• Massively elevated triglyceride levels
  • No increased risk for atherosclerosis Atherosclerosis Atherosclerosis is a common form of arterial disease in which lipid deposition forms a plaque in the blood vessel walls. Atherosclerosis is an incurable disease, for which there are clearly defined risk factors that often can be reduced through a change in lifestyle and behavior of the patient. Atherosclerosis

Clinical Presentation

  • Due to an increased risk of atherosclerosis Atherosclerosis Atherosclerosis is a common form of arterial disease in which lipid deposition forms a plaque in the blood vessel walls. Atherosclerosis is an incurable disease, for which there are clearly defined risk factors that often can be reduced through a change in lifestyle and behavior of the patient. Atherosclerosis, the majority of patients Patients Individuals participating in the health care system for the purpose of receiving therapeutic, diagnostic, or preventive procedures. Clinician–Patient Relationship present with the following:
    • Peripheral artery disease Peripheral artery disease Peripheral artery disease (PAD) is obstruction of the arterial lumen resulting in decreased blood flow to the distal limbs. The disease can be a result of atherosclerosis or thrombosis. Patients may be asymptomatic or have progressive claudication, skin discoloration, ischemic ulcers, or gangrene. Peripheral Artery Disease (PAD)
    • CAD
    • MI MI MI is ischemia and death of an area of myocardial tissue due to insufficient blood flow and oxygenation, usually from thrombus formation on a ruptured atherosclerotic plaque in the epicardial arteries. Clinical presentation is most commonly with chest pain, but women and patients with diabetes may have atypical symptoms. Myocardial Infarction 
    • Stroke
  • High levels of triglycerides Triglycerides Fatty Acids and Lipids may also cause pancreatitis Pancreatitis Inflammation of the pancreas. Pancreatitis is classified as acute unless there are computed tomographic or endoscopic retrograde cholangiopancreatographic findings of chronic pancreatitis. The two most common forms of acute pancreatitis are alcoholic pancreatitis and gallstone pancreatitis. Acute Pancreatitis or fatty liver Liver The liver is the largest gland in the human body. The liver is found in the superior right quadrant of the abdomen and weighs approximately 1.5 kilograms. Its main functions are detoxification, metabolism, nutrient storage (e.g., iron and vitamins), synthesis of coagulation factors, formation of bile, filtration, and storage of blood. Liver: Anatomy.
  • Clinical examination may reveal the following (usually indicative of an underlying primary cause):
    • Xanthomas: lipid deposits on skin Skin The skin, also referred to as the integumentary system, is the largest organ of the body. The skin is primarily composed of the epidermis (outer layer) and dermis (deep layer). The epidermis is primarily composed of keratinocytes that undergo rapid turnover, while the dermis contains dense layers of connective tissue. Skin: Structure and Functions
      • Tendon xanthomata: most commonly on the Achilles tendon and dorsum of hands 
      • Plantar xanthomas: occurs on palms and soles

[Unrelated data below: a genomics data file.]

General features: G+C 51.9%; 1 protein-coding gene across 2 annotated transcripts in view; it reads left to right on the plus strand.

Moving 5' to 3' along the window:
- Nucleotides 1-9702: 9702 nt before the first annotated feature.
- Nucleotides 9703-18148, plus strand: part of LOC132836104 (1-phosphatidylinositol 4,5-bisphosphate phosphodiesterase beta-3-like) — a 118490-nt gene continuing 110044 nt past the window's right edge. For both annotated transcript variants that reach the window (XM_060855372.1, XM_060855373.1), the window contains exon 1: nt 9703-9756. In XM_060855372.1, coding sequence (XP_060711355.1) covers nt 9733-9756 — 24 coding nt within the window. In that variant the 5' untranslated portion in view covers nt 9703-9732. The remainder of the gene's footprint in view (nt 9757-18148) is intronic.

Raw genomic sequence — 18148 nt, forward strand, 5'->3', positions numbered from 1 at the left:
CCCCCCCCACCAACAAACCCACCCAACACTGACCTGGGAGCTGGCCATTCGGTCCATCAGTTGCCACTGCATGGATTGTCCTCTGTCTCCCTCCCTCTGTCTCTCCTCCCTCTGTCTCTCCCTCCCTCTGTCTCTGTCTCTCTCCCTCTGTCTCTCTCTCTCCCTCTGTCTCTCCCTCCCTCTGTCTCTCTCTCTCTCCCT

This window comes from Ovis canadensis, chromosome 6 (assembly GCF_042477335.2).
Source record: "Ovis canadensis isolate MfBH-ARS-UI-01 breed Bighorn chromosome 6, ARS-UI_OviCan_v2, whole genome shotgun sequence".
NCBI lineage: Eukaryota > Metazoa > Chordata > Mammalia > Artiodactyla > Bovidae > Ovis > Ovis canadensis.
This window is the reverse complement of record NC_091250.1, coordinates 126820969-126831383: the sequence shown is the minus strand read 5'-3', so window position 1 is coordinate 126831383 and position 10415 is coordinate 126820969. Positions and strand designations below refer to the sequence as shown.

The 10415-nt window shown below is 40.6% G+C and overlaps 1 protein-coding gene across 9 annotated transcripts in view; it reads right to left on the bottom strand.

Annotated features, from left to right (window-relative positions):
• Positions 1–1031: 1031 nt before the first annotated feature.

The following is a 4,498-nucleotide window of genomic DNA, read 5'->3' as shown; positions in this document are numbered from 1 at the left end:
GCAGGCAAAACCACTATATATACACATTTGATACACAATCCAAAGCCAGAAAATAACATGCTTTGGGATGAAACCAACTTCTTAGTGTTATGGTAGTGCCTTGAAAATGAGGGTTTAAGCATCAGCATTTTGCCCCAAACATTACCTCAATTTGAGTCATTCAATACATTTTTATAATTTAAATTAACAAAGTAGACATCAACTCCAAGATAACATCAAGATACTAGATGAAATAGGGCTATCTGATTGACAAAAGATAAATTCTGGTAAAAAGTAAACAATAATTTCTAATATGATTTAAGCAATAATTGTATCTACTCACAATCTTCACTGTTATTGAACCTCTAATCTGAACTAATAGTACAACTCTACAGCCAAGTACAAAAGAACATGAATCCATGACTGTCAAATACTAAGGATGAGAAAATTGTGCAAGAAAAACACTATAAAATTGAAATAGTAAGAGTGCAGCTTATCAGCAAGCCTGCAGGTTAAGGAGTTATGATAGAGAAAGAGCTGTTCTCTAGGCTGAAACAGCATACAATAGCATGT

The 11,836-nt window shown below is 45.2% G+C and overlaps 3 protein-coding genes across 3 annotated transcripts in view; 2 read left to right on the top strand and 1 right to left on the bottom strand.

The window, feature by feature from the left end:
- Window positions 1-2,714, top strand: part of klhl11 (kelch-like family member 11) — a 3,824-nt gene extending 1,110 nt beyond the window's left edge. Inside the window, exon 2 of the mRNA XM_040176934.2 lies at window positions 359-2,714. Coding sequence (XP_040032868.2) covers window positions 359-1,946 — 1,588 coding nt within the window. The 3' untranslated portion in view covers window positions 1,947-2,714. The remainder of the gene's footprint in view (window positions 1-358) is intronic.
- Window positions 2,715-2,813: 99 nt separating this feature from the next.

• Xanthelasmas: cholesterol Cholesterol The principal sterol of all higher animals, distributed in body tissues, especially the brain and spinal cord, and in animal fats and oils. Cholesterol Metabolism plaques on the inner, upper eyelid
    • Arcus lipoides corneae: cholesterol Cholesterol The principal sterol of all higher animals, distributed in body tissues, especially the brain and spinal cord, and in animal fats and oils. Cholesterol Metabolism deposition on cornea Cornea The transparent anterior portion of the fibrous coat of the eye consisting of five layers: stratified squamous corneal epithelium; bowman membrane; corneal stroma; descemet membrane; and mesenchymal corneal endothelium. It serves as the first refracting medium of the eye. Eye: Anatomy, resulting in yellow discoloration

Diagnosis and Management

Diagnosis

  • Indications for screening Screening Preoperative Care:
  • Diagnostic tests Diagnostic tests Diagnostic tests are important aspects in making a diagnosis. Some of the most important epidemiological values of diagnostic tests include sensitivity and specificity, false positives and false negatives, positive and negative predictive values, likelihood ratios, and pre-test and post-test probabilities. Epidemiological Values of Diagnostic Tests:
    • Fasting lipid profile (preferred):
    • Investigate for secondary causes in younger patients Patients Individuals participating in the health care system for the purpose of receiving therapeutic, diagnostic, or preventive procedures. Clinician–Patient Relationship ( HbA1c HbA1c Products of non-enzymatic reactions between glucose and hemoglobin a, occurring as a minor fraction of the hemoglobin components of human erythrocytes. Hemoglobin a1c is hemoglobin a with glucose covalently bound to the terminal valine of the beta chain. Glycated hemoglobin a is used as an index of the average blood sugar level over a lifetime of erythrocytes. Diabetes Mellitus, thyroid-stimulating hormone Thyroid-stimulating hormone A glycoprotein hormone secreted by the adenohypophysis. Thyrotropin stimulates thyroid gland by increasing the iodide transport, synthesis and release of thyroid hormones (thyroxine and triiodothyronine). Thyroid Hormones (TSH), liver function tests Liver function tests Liver function tests, also known as hepatic function panels, are one of the most commonly performed screening blood tests. Such tests are also used to detect, evaluate, and monitor acute and chronic liver diseases. Liver Function Tests, etc ETC The electron transport chain (ETC) sends electrons through a series of proteins, which generate an electrochemical proton gradient that produces energy in the form of adenosine triphosphate (ATP). Electron Transport Chain (ETC).)